This theme is commonplace in pop music, but Taylor Swift manages to tell her stories in a linear and striking way. Each of her albums represents a phase of her life, an “era,” and that’s where the name of her tour, “The Eras Tour,” comes from. Swift created distinct narratives for each era and throughout the show she moves between musical genres, from country music to contemporary pop, as she tells her story, and uses costume changes as a striking visual element.

The narrative structure of the eras can be understood as a strategy by the artist to bypass any other narratives created by third parties and bring her even closer to her fans. According to the artist herself, the character in “Blank Space” was created ironically, based on news reports about her relationships. The music video for “Look What You Make Me Do” features versions of the singer from different eras arguing with each other and various ironic references to the negative messages conveyed by the media.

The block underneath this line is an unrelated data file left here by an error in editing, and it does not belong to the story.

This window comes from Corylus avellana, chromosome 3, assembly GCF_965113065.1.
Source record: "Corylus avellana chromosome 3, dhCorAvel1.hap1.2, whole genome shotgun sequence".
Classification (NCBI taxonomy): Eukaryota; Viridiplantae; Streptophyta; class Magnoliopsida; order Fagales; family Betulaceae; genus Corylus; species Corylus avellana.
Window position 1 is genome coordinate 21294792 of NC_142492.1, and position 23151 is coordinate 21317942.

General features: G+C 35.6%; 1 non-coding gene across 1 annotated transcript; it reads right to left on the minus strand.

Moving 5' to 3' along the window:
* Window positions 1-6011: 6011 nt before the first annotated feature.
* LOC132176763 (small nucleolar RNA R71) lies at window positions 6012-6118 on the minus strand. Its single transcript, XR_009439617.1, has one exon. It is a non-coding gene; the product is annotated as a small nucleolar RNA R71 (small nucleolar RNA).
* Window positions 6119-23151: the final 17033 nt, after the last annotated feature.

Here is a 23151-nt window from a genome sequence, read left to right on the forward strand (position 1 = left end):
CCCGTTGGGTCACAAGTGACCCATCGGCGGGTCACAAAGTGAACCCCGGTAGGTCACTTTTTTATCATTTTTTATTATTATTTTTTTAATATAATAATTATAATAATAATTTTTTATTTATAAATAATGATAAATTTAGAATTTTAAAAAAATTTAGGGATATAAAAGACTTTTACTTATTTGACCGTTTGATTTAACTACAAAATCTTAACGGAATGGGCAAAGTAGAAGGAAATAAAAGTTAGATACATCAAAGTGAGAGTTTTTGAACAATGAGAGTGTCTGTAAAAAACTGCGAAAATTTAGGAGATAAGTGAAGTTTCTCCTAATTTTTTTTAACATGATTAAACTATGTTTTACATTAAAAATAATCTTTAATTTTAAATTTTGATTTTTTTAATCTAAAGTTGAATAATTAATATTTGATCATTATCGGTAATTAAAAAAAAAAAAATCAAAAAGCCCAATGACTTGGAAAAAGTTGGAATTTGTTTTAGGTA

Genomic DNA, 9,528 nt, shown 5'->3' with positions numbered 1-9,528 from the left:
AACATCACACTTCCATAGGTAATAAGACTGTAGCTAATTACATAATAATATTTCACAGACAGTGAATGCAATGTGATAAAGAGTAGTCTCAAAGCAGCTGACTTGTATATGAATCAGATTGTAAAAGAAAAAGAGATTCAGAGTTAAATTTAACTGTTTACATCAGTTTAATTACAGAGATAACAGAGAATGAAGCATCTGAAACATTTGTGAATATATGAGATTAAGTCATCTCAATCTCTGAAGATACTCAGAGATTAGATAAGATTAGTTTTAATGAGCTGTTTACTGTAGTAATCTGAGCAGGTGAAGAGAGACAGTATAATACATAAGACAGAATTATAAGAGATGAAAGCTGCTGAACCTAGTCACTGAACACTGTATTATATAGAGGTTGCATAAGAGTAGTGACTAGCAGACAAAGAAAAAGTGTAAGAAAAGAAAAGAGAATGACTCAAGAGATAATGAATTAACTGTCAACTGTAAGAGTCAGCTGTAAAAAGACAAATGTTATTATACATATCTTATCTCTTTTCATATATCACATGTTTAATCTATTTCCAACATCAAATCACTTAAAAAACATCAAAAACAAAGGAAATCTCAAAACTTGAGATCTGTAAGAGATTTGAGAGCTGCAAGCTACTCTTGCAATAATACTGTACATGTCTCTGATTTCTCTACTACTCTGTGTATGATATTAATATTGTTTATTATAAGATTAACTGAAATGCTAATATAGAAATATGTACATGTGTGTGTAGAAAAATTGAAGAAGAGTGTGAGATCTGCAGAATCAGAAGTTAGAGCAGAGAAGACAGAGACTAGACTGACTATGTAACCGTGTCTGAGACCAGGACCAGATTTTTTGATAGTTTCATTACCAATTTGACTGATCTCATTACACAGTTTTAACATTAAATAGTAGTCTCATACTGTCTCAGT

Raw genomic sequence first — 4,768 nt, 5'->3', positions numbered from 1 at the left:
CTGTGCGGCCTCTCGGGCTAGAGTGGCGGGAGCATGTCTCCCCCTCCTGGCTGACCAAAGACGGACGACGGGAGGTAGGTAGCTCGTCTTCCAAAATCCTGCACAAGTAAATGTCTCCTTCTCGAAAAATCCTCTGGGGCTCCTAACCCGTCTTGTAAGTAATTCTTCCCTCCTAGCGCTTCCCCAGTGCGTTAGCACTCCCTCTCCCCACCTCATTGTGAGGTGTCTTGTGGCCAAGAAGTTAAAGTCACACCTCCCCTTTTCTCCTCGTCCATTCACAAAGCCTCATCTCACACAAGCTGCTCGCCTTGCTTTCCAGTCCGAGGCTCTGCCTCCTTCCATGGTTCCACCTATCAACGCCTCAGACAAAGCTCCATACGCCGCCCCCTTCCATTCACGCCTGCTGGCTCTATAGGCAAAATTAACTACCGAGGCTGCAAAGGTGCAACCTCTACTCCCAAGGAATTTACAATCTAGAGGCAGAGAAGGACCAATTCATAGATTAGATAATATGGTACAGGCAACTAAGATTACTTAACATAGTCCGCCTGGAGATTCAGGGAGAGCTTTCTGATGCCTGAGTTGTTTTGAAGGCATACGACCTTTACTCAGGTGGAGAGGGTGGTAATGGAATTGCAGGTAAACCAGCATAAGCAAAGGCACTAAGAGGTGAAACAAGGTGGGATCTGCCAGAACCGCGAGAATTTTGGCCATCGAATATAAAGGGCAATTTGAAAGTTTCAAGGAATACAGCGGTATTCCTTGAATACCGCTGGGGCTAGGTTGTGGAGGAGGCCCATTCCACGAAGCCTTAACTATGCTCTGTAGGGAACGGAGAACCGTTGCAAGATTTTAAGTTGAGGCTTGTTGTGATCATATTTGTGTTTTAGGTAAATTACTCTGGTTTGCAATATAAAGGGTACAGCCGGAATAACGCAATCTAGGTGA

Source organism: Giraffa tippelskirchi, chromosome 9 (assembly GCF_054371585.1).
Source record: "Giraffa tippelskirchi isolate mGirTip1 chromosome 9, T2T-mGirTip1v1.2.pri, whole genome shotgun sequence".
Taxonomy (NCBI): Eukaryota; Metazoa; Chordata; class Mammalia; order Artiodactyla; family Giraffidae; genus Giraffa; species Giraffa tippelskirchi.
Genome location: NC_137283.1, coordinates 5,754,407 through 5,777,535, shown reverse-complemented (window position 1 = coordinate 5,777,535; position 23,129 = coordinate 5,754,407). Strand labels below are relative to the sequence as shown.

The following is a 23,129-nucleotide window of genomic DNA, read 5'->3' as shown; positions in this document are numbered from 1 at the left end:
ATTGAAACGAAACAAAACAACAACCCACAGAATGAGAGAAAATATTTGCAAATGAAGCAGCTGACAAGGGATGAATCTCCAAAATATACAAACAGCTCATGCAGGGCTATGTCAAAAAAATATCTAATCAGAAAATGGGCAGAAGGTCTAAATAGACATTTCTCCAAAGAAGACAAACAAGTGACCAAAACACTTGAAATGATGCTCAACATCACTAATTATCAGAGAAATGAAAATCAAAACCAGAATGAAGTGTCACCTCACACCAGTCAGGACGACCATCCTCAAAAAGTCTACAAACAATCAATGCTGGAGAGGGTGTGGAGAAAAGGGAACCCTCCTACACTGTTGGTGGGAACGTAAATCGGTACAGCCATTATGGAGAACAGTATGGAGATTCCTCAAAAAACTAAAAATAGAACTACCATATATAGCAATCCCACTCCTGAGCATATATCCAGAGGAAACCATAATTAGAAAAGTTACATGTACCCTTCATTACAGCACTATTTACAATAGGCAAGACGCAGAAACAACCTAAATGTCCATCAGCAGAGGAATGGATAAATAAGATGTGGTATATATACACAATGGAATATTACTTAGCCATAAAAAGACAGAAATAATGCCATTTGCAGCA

Swift’s fans use the narratives offered in her songs to express themselves on social media, reinforcing their identification with the eras. The “lover” era is the reference for fans who are happy with their relationships, while the “reputation” era refers to more vengeful moments. Her ability to engage with fans through her songs is so strong that the friendship bracelets mentioned in the song “You’re on your own, kid” have become a fever and are worn and exchanged between fans. The connection between fans and the music produced by the artist has resulted in 87 million listeners on Spotify and 278 million followers on Instagram.